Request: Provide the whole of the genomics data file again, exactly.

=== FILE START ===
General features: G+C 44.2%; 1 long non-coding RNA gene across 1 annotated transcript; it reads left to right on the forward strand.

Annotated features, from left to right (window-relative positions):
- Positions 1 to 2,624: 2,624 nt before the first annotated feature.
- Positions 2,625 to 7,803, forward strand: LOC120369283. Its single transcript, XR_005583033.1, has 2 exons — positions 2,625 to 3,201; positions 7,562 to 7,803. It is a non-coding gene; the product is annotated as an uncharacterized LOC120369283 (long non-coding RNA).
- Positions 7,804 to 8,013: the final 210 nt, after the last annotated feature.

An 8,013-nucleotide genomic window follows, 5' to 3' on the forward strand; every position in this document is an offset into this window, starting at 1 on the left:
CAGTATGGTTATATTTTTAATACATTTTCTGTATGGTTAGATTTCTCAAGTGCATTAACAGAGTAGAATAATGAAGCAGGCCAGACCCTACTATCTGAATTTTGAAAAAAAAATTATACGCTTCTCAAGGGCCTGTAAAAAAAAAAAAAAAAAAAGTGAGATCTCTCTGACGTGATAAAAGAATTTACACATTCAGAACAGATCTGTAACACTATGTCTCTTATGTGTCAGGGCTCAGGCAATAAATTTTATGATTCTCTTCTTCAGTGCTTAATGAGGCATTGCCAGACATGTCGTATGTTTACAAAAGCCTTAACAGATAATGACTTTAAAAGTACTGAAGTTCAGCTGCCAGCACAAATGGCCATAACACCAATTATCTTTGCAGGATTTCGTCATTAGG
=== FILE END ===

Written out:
General features: G+C 44.2%; 1 long non-coding RNA gene across 1 annotated transcript; it reads left to right on the forward strand.

Annotated features, from left to right (window-relative positions):
- Positions 1 to 2,624: 2,624 nt before the first annotated feature.
- Positions 2,625 to 7,803, forward strand: LOC120369283. Its single transcript, XR_005583033.1, has 2 exons — positions 2,625 to 3,201; positions 7,562 to 7,803. It is a non-coding gene; the product is annotated as an uncharacterized LOC120369283 (long non-coding RNA).
- Positions 7,804 to 8,013: the final 210 nt, after the last annotated feature.

An 8,013-nucleotide genomic window follows, 5' to 3' on the forward strand; every position in this document is an offset into this window, starting at 1 on the left:
CAGTATGGTTATATTTTTAATACATTTTCTGTATGGTTAGATTTCTCAAGTGCATTAACAGAGTAGAATAATGAAGCAGGCCAGACCCTACTATCTGAATTTTGAAAAAAAAATTATACGCTTCTCAAGGGCCTGTAAAAAAAAAAAAAAAAAAAGTGAGATCTCTCTGACGTGATAAAAGAATTTACACATTCAGAACAGATCTGTAACACTATGTCTCTTATGTGTCAGGGCTCAGGCAATAAATTTTATGATTCTCTTCTTCAGTGCTTAATGAGGCATTGCCAGACATGTCGTATGTTTACAAAAGCCTTAACAGATAATGACTTTAAAAGTACTGAAGTTCAGCTGCCAGCACAAATGGCCATAACACCAATTATCTTTGCAGGATTTCGTCATTAGG